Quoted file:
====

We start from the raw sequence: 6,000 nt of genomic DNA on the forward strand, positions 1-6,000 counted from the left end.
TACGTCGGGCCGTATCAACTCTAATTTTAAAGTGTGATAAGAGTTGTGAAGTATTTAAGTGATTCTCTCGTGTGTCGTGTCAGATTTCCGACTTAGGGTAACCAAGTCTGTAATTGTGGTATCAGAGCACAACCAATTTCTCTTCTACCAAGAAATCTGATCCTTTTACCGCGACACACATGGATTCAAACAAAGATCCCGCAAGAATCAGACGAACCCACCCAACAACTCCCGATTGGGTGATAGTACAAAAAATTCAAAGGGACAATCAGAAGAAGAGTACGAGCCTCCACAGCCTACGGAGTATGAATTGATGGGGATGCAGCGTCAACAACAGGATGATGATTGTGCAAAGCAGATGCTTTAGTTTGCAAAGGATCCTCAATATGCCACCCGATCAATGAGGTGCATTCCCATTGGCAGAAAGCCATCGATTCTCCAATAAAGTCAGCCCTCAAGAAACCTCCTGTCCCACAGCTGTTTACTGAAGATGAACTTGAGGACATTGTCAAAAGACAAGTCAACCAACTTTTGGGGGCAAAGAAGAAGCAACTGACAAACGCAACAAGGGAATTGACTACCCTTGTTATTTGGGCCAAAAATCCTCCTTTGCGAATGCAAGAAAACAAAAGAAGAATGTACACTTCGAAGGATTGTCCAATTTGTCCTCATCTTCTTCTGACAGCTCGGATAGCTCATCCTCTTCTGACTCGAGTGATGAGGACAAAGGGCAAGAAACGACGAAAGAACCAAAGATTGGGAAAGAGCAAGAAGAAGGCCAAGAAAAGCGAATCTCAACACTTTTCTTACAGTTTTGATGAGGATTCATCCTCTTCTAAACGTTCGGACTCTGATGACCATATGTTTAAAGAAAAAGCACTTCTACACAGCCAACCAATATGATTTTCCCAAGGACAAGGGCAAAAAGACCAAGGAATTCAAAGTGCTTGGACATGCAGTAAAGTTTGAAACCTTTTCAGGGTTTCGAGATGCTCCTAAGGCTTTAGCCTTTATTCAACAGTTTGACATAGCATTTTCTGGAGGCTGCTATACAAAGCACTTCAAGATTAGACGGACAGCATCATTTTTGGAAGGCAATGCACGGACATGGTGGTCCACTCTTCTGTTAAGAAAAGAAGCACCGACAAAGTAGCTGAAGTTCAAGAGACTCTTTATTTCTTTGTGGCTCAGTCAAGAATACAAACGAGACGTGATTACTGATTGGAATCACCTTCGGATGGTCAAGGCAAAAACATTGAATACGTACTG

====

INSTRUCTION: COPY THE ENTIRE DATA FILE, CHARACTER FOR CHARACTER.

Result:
We start from the raw sequence: 6,000 nt of genomic DNA on the forward strand, positions 1-6,000 counted from the left end.
TACGTCGGGCCGTATCAACTCTAATTTTAAAGTGTGATAAGAGTTGTGAAGTATTTAAGTGATTCTCTCGTGTGTCGTGTCAGATTTCCGACTTAGGGTAACCAAGTCTGTAATTGTGGTATCAGAGCACAACCAATTTCTCTTCTACCAAGAAATCTGATCCTTTTACCGCGACACACATGGATTCAAACAAAGATCCCGCAAGAATCAGACGAACCCACCCAACAACTCCCGATTGGGTGATAGTACAAAAAATTCAAAGGGACAATCAGAAGAAGAGTACGAGCCTCCACAGCCTACGGAGTATGAATTGATGGGGATGCAGCGTCAACAACAGGATGATGATTGTGCAAAGCAGATGCTTTAGTTTGCAAAGGATCCTCAATATGCCACCCGATCAATGAGGTGCATTCCCATTGGCAGAAAGCCATCGATTCTCCAATAAAGTCAGCCCTCAAGAAACCTCCTGTCCCACAGCTGTTTACTGAAGATGAACTTGAGGACATTGTCAAAAGACAAGTCAACCAACTTTTGGGGGCAAAGAAGAAGCAACTGACAAACGCAACAAGGGAATTGACTACCCTTGTTATTTGGGCCAAAAATCCTCCTTTGCGAATGCAAGAAAACAAAAGAAGAATGTACACTTCGAAGGATTGTCCAATTTGTCCTCATCTTCTTCTGACAGCTCGGATAGCTCATCCTCTTCTGACTCGAGTGATGAGGACAAAGGGCAAGAAACGACGAAAGAACCAAAGATTGGGAAAGAGCAAGAAGAAGGCCAAGAAAAGCGAATCTCAACACTTTTCTTACAGTTTTGATGAGGATTCATCCTCTTCTAAACGTTCGGACTCTGATGACCATATGTTTAAAGAAAAAGCACTTCTACACAGCCAACCAATATGATTTTCCCAAGGACAAGGGCAAAAAGACCAAGGAATTCAAAGTGCTTGGACATGCAGTAAAGTTTGAAACCTTTTCAGGGTTTCGAGATGCTCCTAAGGCTTTAGCCTTTATTCAACAGTTTGACATAGCATTTTCTGGAGGCTGCTATACAAAGCACTTCAAGATTAGACGGACAGCATCATTTTTGGAAGGCAATGCACGGACATGGTGGTCCACTCTTCTGTTAAGAAAAGAAGCACCGACAAAGTAGCTGAAGTTCAAGAGACTCTTTATTTCTTTGTGGCTCAGTCAAGAATACAAACGAGACGTGATTACTGATTGGAATCACCTTCGGATGGTCAAGGCAAAAACATTGAATACGTACTG